From one play adaptation to another, “Glengarry Glen Ross” is a 1992 cult classic that focuses on a group of real estate salesmen who are informed that a trainer will be coming in to help motivate them, and as it turns out the salesmen are made to compete against each other with only the top two keeping their jobs. A profanity laden film experience with numerous one-liners, “Glengarry Glen Ross” delves into the high stakes and intense livelihood of salesmanship like few before it or sense ever did. The film focuses on the stress of such a lifestyle with every salesman having a different story and purpose. Some are looking to make it in the world, while others have more personal stakes at home they need to manage through their income. We see the effect the stress has on the workers, the vile work environment and relationships the competition creates, and even see how far some of them will go to get the big sale and stay on top. “Glengarry Glen Ross” is an excellent showcase of workplace struggles in a light few films have ever dared to explore. While a salesman job might seem like fun and games on the surface, when you get down to it such a livelihood is cutthroat and harsh and I’m sure many could relate.
8. “Up In The Air”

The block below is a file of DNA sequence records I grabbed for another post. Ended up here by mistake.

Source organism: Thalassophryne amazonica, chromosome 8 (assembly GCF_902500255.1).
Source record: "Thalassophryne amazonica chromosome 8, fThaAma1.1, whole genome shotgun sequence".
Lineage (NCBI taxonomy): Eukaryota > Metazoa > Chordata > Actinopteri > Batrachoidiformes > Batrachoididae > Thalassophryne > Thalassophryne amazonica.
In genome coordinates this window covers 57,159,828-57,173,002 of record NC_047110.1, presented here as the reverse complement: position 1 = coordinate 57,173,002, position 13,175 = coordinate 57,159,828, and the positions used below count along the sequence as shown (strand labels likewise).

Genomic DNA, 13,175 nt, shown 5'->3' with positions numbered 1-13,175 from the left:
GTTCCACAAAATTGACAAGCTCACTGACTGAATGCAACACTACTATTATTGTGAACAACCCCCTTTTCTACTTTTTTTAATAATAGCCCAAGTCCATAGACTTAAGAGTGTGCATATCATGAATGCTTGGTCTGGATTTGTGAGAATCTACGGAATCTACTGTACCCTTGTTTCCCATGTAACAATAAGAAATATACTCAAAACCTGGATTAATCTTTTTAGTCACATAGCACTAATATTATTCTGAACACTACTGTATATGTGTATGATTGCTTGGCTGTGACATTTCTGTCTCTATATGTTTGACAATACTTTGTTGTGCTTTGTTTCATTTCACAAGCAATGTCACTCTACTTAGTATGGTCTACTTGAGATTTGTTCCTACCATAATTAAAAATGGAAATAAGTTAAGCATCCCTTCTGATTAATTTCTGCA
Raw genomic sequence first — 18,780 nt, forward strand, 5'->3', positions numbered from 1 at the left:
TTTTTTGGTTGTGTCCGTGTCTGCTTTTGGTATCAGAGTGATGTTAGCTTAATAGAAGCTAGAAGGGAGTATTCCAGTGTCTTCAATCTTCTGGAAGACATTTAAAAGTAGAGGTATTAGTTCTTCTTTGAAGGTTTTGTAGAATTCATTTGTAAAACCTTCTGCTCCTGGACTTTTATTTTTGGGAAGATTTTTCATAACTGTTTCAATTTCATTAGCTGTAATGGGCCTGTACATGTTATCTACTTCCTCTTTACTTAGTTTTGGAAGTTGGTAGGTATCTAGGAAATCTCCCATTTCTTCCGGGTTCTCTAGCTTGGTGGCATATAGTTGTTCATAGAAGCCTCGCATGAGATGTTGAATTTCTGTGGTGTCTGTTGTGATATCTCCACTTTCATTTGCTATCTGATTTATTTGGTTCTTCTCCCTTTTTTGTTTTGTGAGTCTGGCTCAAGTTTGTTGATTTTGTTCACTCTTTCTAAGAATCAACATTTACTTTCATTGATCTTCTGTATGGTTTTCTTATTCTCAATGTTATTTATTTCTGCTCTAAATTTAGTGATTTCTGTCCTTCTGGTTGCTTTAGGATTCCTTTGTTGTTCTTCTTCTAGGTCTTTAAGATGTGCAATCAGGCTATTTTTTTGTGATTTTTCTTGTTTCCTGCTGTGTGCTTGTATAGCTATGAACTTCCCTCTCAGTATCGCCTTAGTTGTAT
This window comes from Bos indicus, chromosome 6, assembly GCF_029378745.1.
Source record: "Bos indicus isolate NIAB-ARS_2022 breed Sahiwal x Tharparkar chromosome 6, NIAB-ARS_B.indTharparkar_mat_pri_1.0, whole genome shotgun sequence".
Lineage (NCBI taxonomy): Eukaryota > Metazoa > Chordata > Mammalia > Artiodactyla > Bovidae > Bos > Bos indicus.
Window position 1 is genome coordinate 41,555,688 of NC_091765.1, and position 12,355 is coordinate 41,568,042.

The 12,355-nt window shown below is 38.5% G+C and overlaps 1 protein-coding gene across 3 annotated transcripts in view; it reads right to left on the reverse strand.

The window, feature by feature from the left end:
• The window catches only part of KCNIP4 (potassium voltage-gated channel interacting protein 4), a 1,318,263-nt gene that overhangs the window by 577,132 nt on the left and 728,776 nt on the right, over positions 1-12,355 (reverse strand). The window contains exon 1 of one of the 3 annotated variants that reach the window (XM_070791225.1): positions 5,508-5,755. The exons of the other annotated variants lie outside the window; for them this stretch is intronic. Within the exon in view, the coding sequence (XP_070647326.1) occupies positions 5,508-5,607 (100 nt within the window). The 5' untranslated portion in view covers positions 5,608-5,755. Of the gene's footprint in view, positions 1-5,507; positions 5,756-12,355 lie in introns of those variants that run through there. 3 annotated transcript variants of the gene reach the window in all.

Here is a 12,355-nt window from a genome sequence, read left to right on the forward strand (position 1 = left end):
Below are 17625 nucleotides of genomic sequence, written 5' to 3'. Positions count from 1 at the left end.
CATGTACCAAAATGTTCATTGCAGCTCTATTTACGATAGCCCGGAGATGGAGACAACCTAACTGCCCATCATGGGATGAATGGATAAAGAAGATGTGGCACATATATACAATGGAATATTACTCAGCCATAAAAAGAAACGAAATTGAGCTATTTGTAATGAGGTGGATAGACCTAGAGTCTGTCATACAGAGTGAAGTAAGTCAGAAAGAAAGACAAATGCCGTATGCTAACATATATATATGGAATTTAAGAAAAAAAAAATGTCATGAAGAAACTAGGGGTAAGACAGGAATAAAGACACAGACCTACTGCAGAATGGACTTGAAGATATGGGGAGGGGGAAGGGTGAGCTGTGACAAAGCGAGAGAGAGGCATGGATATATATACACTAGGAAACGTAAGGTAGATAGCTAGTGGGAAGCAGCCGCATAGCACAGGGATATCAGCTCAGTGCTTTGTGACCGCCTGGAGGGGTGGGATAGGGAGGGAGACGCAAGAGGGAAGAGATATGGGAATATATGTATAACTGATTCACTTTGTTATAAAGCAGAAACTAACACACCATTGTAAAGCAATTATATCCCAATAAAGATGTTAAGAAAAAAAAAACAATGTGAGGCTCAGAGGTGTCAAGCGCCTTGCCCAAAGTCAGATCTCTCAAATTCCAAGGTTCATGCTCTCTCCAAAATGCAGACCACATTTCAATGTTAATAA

What would you do if your job was to fire people? How would you handle it? What if you’re job required you to travel every day to experience some of the worst days in peoples’ professional lives? Those are the circumstances of the characters in “Up in the Air”. George Clooney stars as Ryan Bingham, a man who enjoys and actually embraces his traveling lifestyle and his brutal career choice. The irony is that Bingham, who is hired by companies to fire people, could himself lose his job and his lifestyle thanks to new technology and approaches being tested by a companion that utilizes computers and scripted discussions for the firing process. This film is spectacular and explores many different themes of the traveling worker including how such a lifestyle can affect one’s personal relationships and romantic life. It also tackles the difficult nature of letting workers go, especially ones with extensive history with a company, as we see several interactions with workers that find themselves at a loss, including one who threatens to commit suicide and another who feels offended and distraught by not only being let go but by hearing the news from a stranger on a computer screen. The film juggles delicate themes and a bit of subtle comedy to present an unique narrative about the harsh realities of company consolidation and job loss. For many watching the film, it may be a project that presents them with their worst fears realized on screen.